Just why is Europe always brought to a halt by weekly strikes?
If you have spent time in mainland Europe in recent years, and particularly if you have been a Year Abroad student, you will have noticed that there is one event that causes the greatest inconvenience, often on a weekly basis. Strikes. In Britain, this issue of impromptu strikes was ended by Thatcher who reined in the power of the unions after millions of days of work were being lost a year due to their strikes. However, Europe seems to be falling behind this type of organisation.
Belgium is very much one of these countries that are affected on a weekly basis, particularly by workers in the local transportation industry. Originally, one might not consider the gravity of the situation, particularly if you own your own car, which is the case for many people in the UK. However, in Belgium, there are millions of people travelling daily on public transportation and travelling across the small country just to go to work. This therefore means that the strikes cause inconvenience across the nation, with many schools not even bothering to open due to the lack of attendance of students as they were not able to reach the main city to go to classes. With this often occurring weekly, and sometimes more than once a week, it is fair to assume that the effects on education are not insignificant. Bethany Carter-Bown, an English language assistant, has often had her lessons cancelled, mentioning that since September she has not yet worked a full scheduled week due to these strikes and describing them as ‘exasperating! The near constant striking makes it almost impossible for classes to go ahead as usual, since many teachers and students can’t make their way to school without using public transport. I am concerned that I may not be able to make the most of my experience here has a Language Assistant, due to the reduced hours in school and with students because of them.’ To make matters significantly worse in Europe, the levels of bureaucracy are astounding. With the lack of control of trade unions it means that strikes can occur whenever and can have significant effects on the various levels of governance, which can lead to disorganisation and conflict.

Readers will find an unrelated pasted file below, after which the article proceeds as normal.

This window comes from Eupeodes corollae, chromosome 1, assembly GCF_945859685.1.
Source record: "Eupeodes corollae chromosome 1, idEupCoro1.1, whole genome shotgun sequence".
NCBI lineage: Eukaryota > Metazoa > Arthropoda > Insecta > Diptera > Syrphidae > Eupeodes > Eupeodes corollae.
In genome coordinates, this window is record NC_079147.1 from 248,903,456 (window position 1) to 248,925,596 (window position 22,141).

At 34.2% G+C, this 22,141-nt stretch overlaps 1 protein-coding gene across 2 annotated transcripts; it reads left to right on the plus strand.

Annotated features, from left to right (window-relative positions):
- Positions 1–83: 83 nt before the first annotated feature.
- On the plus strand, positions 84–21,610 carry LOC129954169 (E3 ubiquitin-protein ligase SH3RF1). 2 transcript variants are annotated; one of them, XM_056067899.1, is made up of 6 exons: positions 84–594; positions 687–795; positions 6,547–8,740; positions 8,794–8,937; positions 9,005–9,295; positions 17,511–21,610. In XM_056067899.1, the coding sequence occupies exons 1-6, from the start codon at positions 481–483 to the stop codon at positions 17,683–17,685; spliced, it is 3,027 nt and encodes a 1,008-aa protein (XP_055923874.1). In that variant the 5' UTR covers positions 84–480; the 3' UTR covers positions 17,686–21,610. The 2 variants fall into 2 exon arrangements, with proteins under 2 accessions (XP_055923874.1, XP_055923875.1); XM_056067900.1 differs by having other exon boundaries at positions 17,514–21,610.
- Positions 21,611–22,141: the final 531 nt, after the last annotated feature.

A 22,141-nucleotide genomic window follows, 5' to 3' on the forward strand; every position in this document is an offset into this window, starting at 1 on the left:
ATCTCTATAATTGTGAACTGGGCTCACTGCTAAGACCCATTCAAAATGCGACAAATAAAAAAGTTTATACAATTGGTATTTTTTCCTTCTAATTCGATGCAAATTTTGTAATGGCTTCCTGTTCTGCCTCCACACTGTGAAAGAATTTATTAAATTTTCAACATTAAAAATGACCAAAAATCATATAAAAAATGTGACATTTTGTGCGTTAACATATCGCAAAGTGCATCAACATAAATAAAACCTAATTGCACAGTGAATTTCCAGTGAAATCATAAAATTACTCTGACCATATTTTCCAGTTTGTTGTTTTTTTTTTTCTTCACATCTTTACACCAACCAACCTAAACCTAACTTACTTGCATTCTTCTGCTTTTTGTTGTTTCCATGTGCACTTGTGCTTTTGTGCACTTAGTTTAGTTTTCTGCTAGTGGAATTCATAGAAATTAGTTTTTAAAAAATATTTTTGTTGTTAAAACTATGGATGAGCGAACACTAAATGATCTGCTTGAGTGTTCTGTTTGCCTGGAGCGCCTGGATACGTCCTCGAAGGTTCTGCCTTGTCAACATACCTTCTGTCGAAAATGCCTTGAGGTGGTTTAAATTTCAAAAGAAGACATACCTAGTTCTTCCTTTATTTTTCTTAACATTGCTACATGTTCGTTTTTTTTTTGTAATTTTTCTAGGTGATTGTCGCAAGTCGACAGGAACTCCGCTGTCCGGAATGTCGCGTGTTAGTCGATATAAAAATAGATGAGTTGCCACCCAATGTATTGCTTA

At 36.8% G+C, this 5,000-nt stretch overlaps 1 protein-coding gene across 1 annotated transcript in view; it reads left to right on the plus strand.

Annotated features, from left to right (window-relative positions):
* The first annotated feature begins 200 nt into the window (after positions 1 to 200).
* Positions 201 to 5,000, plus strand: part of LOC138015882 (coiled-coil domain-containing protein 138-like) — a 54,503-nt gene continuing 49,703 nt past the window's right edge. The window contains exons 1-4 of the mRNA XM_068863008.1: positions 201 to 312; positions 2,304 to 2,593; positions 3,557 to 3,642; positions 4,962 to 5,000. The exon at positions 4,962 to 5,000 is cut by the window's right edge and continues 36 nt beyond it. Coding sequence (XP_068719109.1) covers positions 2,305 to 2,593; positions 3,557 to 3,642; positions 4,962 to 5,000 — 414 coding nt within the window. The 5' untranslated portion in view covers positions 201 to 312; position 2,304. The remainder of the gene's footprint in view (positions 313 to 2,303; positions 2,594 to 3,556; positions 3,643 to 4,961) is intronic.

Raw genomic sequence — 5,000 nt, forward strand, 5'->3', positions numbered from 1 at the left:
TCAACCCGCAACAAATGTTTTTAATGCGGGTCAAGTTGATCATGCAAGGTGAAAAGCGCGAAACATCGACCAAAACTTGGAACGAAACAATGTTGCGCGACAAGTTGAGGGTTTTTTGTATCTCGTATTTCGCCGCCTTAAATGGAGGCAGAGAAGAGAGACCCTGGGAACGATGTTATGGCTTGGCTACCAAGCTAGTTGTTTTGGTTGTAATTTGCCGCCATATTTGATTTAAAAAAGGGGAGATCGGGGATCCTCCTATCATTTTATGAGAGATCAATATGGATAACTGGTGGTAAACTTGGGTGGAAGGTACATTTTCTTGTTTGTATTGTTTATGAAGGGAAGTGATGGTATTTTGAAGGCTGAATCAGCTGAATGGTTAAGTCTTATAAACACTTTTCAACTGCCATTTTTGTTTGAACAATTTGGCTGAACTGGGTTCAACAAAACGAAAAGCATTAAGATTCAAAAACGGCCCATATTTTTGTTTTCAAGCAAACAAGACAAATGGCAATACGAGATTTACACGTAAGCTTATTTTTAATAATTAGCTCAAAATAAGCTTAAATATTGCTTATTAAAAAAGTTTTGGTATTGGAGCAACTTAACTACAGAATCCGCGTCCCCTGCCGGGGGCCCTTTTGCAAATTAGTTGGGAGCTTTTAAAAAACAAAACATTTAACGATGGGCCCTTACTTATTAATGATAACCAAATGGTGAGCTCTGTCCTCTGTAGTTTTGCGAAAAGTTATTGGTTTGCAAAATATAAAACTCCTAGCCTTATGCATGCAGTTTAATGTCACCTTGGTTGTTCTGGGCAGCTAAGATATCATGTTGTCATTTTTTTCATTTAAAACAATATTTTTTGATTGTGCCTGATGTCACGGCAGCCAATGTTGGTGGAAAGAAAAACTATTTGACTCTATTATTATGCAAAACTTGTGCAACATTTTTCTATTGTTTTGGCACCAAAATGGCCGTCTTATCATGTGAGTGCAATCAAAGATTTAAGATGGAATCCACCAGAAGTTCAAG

Nonetheless, despite personal experience, this issue is not restricted to just Belgium. After discussion with various Year Abroad students, it is evident that these disruptions are occurring all over mainland Europe. In Spain, there were notable cases in 2013, where secondary school students across Spain refused to go to school. These strikes were done to fight against cuts to the education sector and a government reform which was seen to throwback to the country’s right-wing dictatorship. In the UK it is unheard of of secondary students refusing to go to school to strike against changes to the education system, and this shows just how uncontrolled these strikes are. There are many people who may put this down to stereotypical ‘European laziness’, but it must not be forgotten that just 50 years ago Britain was going through worse levels of strikes which even resulted in the build-up of corpses on streets due to gravediggers striking. So why is this happening occurring across Europe so seriously now?
There are many people who may put this down to stereotypical ‘European laziness’, but it must not be forgotten that just 50 years ago Britain was going through worse levels of strikes which even resulted in the build-up of corpses on streets due to gravediggers striking.
Despite the instability these strikes cause on a daily basis, which is viewed as alien to the younger generations of the British population, there are many Europeans who deem them as necessary. These strikes are seen as the only opportunity people have to speak their minds, express their sentiments and fight for their beliefs. When asking strikers across Europe why strikes were so prevalent in European countries, one synonymous answer was heard, ‘it’s our right’. When asking why they felt there were more strikes in mainland European countries than in the UK, most said it was due to British personality – according to many Europeans British people are just too accepting, get on with things even when they do not agree with it, and do not fight enough for what they want.
Be it British stereotype shaping Europe’s opinion of the island, or be it based on fact, one thing is undeniable – the level of striking across the continent at present is abysmal. If this pattern continues many countries will see an uncontrollable halt to production and development on a weekly basis, ultimately resulting in stagnation and eventually decline on a social, political and economic level.